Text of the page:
When it comes to establishing your own little island paradise, Nova Scotia may not be the region that first springs to mind. But as a few buddies recently discovered, Canadian wilderness is a lot more affordable—and accessible—than sandbars in the Caribbean or South Pacific. So they bought some of it—through a website.
In a jubilant announcement, a young man named Tynan (former pick-up artist, guru of RV living, devoted minimalist, and founder of SETT, a “high-engagement” blogging platform) described how he and nine other investors had gone in together on a relatively inexpensive island. “Having a random patch of land somewhere holds almost no appeal,” he wrote, “but an island is totally different. An island is like your own little country, with complete control of everything within its borders.
“Right now we have a fun place to camp and explore, but I hope that someday our little island becomes a retreat where we can go work, read, or get away from the city. Further down the road I hope it can be like a private summer camp for our families. There’s also been some talk of holding a really awesome workshop/event there with some of our blogger/tech friends.”
Those goals aren’t too surprising, given that everyone from billionaire libertarians and artists to redditors and tech geeks have imagined island refuges in which like-minded creatives and intellectuals might assemble outside the influence of Big Brother. For many readers, the revelation here was that there’s a website geared toward this exact sort of real estate deal: Private Islands Online has listings for beachy and wooded utopias the world over, with prices ranging from just a few thousand dollars to tens of millions.
It was there that Tynan found the right island for himself and his friends, about an hour away from the Halifax airport, which itself is a 10-hour drive from Boston. We had a few questions about what manner of research island-shopping requires, not to mention plans for development—and what exactly you can get away with in isolated, unspoiled nature.
“There’s no land in the world where you can become a sovereign micro-country,” Tynan told the Daily Dot by email when asked about the limits of the group’s political independence. In fact, you’d have to dump tons of sand on a reef and create your own land mass to accomplish as much (but don’t be shocked if it doesn’t work out). Even so, there’s a functioning government for Tynan’s retreat: “Because we have ten people involved, we have formed our own methods of getting decisions made, and bylaws to restrict who can visit the island and who shares can be sold to.”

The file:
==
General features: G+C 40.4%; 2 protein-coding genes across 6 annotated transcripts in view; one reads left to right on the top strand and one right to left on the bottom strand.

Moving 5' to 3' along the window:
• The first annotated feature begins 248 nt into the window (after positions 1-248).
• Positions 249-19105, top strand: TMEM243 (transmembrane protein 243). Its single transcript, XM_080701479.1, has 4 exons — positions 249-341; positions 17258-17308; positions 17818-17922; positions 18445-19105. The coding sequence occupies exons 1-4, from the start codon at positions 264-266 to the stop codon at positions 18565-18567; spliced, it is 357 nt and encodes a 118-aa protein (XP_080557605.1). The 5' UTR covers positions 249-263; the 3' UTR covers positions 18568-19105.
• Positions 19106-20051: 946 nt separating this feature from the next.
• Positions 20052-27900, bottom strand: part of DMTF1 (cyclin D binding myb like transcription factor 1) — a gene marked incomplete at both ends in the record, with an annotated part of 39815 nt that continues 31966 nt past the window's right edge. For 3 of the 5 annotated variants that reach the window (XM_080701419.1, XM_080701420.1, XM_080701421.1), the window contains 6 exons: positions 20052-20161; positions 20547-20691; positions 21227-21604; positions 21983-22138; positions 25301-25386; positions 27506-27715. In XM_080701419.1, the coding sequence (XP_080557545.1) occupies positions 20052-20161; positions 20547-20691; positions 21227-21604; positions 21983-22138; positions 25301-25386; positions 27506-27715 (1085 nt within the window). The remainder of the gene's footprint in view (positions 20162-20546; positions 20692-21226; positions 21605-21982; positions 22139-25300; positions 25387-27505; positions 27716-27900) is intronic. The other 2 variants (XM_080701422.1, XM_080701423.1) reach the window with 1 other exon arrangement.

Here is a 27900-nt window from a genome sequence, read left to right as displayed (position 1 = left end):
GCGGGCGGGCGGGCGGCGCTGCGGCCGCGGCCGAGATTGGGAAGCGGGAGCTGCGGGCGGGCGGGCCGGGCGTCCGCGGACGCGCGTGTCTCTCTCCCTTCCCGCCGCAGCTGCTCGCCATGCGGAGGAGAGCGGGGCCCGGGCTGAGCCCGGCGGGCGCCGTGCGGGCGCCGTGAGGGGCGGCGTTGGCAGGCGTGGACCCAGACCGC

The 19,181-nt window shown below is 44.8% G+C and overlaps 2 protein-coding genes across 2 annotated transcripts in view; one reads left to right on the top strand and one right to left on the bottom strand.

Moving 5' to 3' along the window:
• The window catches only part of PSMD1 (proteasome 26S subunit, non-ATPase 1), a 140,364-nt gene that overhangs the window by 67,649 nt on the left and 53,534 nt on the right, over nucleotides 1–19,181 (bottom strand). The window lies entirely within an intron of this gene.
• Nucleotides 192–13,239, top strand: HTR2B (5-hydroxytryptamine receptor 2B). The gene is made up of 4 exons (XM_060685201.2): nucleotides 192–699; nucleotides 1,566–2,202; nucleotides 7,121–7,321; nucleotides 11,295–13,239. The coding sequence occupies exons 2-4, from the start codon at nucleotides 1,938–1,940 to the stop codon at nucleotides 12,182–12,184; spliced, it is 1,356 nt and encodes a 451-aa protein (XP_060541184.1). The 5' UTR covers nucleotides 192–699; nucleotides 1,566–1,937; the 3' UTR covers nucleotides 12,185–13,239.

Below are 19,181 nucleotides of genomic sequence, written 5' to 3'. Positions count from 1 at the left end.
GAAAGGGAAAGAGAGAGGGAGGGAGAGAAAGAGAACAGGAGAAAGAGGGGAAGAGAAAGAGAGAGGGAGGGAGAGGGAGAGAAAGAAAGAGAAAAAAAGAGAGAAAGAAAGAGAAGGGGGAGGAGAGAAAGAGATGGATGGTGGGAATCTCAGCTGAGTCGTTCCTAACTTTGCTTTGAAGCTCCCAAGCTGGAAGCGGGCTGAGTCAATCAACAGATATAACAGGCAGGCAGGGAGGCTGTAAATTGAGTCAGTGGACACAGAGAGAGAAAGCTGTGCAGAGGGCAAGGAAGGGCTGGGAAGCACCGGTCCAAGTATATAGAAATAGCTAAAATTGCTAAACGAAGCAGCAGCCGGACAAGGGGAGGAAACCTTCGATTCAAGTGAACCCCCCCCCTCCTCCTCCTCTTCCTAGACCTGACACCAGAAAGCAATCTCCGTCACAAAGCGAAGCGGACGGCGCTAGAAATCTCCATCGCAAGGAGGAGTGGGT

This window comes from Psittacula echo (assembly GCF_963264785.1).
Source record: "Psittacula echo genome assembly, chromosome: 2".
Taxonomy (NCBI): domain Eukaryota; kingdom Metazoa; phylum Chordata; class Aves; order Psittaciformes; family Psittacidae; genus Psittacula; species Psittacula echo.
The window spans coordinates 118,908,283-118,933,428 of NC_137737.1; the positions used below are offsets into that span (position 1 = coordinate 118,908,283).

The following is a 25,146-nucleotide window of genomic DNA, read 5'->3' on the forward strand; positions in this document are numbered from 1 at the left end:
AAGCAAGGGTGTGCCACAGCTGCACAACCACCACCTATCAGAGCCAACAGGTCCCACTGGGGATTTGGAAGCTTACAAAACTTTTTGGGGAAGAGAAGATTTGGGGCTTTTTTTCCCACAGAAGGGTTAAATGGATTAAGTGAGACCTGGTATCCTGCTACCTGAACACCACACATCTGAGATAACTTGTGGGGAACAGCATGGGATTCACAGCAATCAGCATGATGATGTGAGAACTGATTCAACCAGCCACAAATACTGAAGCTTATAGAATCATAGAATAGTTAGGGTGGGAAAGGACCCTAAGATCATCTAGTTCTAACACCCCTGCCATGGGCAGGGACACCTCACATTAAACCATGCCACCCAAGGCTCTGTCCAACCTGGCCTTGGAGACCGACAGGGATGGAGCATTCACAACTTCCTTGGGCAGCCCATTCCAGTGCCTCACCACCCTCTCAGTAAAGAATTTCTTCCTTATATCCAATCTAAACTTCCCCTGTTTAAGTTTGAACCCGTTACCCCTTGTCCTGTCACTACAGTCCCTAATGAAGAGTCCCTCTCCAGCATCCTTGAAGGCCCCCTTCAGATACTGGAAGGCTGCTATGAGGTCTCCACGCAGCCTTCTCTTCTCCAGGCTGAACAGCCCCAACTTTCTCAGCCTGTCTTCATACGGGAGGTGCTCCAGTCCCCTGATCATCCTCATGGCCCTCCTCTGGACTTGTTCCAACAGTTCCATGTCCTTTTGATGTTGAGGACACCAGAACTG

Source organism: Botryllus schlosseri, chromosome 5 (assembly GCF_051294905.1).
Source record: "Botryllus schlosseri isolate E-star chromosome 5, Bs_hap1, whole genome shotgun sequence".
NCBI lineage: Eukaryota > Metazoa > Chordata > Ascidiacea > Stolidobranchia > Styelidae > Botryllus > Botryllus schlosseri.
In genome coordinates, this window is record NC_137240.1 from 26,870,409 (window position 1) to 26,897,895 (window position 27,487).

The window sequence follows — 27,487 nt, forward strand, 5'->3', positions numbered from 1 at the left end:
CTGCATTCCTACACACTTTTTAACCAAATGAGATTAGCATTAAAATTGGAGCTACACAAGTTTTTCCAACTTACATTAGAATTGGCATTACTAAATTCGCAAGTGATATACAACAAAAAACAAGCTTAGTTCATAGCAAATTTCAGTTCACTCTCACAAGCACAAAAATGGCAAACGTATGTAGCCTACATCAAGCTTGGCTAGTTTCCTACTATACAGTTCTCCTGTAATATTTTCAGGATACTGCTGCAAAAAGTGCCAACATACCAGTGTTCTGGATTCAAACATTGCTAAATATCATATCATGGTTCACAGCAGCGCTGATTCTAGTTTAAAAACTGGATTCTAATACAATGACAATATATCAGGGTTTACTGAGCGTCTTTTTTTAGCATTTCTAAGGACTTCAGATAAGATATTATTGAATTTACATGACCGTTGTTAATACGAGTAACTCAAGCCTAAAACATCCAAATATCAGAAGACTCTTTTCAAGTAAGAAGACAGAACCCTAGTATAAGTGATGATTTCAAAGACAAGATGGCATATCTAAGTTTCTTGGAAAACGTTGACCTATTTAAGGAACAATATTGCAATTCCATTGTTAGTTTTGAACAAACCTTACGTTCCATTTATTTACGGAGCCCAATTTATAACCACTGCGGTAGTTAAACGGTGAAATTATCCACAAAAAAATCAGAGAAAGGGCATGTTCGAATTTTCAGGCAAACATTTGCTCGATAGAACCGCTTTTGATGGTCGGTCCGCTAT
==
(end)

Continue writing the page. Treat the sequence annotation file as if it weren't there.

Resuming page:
The group bought the island from Matthew Murphy, someone not unlike Tynan. “The seller was a private owner who had similar reasons for wanting an island,” he said, “but he relocated too far away from it to make it work.” Murphy commented on Tynan’s initial post, expressing fondest wishes, and Tynan said he was welcome to come back and visit anytime.
Nevertheless, Murphy’s story one valuable lesson for any would-be island-hunters out there: this takes commitment.
“I’ve been looking for an island that makes sense for years,” Tynan explained. “There are some great ones for sale in the South Pacific, but they’re very difficult to get to. There are, of course, islands more convenient than ours that are much more expensive. We chose ours because it was a good mix of affordable, convenient, and spacious.”
Then the real work began. On their first visit, the islanders “made bonfires, caught wild crabs, cut a trail through [their] forest, and spun around the harbor on a boat” ordered from Amazon. It sounds like an episode of Survivor.
They began accumulating plans to “build a communal building with a shower, kitchen, lounge, and bathrooms,” as well as private sleeping structures, “gardens, a fire pit,” and other infrastructure. “Building something like this with your friends is the most fun part,” Tynan noted.
These ambitions worried some readers of Tynan’s blog, who commented on the delicate virgin ecosystem and suggested he look into “permaculture,” a theory of sustainable agriculture that operates in balance with a natural environment. “There are thousands of trees on the island, and we plan on keeping it that way,” Tynan stressed. “Our goal is to create a really relaxing productive place that’s integrated with the nature around it, so I don’t think we’ll have any problems.”
Except for the unforgiving weather, that is. “In the winter it gets really cold, but it’s nice in the summer—70s and 80s. Eventually we’d like for the island to be inhabitable year-round, but for now it will just be a summer camp.” Makes sense: Tynan also said exploring his purchase made him feel like a kid again.
All the same, there are some very adult concerns in play. Asked about how others in the market for an island might best go about securing one, Tynan put a premium on collectivism. “Definitely don’t go at it alone,” he said. “Islands can be expensive, and the infrastructure can cost a lot as well. It makes a lot more sense to have an occasional-use place if you only have to cover [a tenth] of the ongoing expenses.”
Getting tangled in the concrete logistics of colonization, we might forget a critical piece of the puzzle, one that surely looms large in the mind of anyone who has remotely considered, or even daydreamed about, island ownership: When you buy an island, you get to name it, right?
“We’re in the process of voting now,” Tynan reported. “It looks like the name will probably be Phoenix Island. Candyland was a surprisingly close contender.”
Private Islands Online could not be reached for comment.
Photo by Joshua Yetman/Flickr